An almost pristine example of one of the most beloved modern airliners will fill an important gap in the museum’s collection, allowing it to show the evolution of passenger aviation from the 1930s to the wide-body jet age.
Officials say an L-1011 has never landed at the downtown airport before, and this is one of only two operable planes of that model left in the U.S.
“We wanted to save her from being chopped up,” said pilot Paul Pristo of Arizona, who bought the aircraft and donated it to the Kansas City museum. “We want to give her new life as a 300-seat auditorium.”
The plane will be used in an educational program for school groups and adults, said Paul Sloan, the museum’s executive director.
The public is invited to watch the L-1011 arrive at the airport about 2 p.m. next Sunday. It will be parked outside the museum at Hangar 9 — it’s too big to fit inside. Tours of the plane will be free that day.
This particular plane was once flown by Kansas City’s hometown Trans World Airlines. But it never served the downtown airport, as Kansas City International Airport opened in 1972, the same year the L-1011 began service.
They don’t make planes like this one anymore. In fact, it was the last passenger plane Lockheed made.
A vintage TWA promotional placard at the airline museum brags about it as “Kansas City’s first big jet,” offering daily 8:30 a.m. ambassador service to Los Angeles.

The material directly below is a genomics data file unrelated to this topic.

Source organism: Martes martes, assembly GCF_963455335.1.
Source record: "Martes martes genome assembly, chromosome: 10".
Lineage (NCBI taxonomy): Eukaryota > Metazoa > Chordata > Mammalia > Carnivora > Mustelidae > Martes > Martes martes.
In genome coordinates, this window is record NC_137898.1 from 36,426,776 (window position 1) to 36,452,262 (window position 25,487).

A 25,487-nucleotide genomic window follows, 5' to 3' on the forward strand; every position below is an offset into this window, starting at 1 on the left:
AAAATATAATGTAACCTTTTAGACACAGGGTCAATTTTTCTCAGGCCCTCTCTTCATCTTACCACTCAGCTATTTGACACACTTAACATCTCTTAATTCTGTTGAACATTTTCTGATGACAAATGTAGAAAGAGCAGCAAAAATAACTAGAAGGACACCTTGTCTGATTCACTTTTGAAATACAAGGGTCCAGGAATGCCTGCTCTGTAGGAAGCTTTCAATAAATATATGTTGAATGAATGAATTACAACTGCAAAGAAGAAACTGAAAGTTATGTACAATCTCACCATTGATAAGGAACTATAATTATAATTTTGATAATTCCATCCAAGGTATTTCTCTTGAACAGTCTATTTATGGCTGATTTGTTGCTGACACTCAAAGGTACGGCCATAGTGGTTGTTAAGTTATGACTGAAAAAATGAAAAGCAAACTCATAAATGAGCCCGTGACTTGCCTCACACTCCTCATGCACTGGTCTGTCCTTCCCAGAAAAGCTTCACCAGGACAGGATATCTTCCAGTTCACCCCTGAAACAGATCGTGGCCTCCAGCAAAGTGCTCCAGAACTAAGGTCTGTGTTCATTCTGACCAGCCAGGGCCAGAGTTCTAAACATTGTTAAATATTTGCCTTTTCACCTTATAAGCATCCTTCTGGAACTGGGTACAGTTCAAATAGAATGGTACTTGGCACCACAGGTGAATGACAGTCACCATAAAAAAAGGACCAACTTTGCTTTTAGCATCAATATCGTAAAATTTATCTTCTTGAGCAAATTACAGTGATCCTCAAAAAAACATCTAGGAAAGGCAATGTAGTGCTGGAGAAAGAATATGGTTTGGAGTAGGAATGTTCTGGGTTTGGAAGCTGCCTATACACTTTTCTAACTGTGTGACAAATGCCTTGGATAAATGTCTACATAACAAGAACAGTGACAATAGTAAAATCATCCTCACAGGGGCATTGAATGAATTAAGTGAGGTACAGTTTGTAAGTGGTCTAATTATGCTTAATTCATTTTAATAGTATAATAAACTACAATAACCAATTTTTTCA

“This is what an airplane should be,” the placard proclaims.
Museum member Larry Denning of Liberty agreed, and he should know. He used to pilot this very plane.
“It was a smooth airplane to fly,” Denning said. “And the passengers loved it. It had a lot of headroom.”
The L-1011 was the top of the line in electronics at the time. The doors were electric instead of manual. The coat closets whisked hangered garments away into storage. The galley was below the cabin level, which was serviced by elevators. Also, the plane had an automated landing system that kept it at an even pitch, making descents more pleasant for the passengers.
Those elevators still work, as do the video screens, which will be used by the museum to show educational films about aviation. The plane still has its three, 42,000-pound Rolls-Royce engines.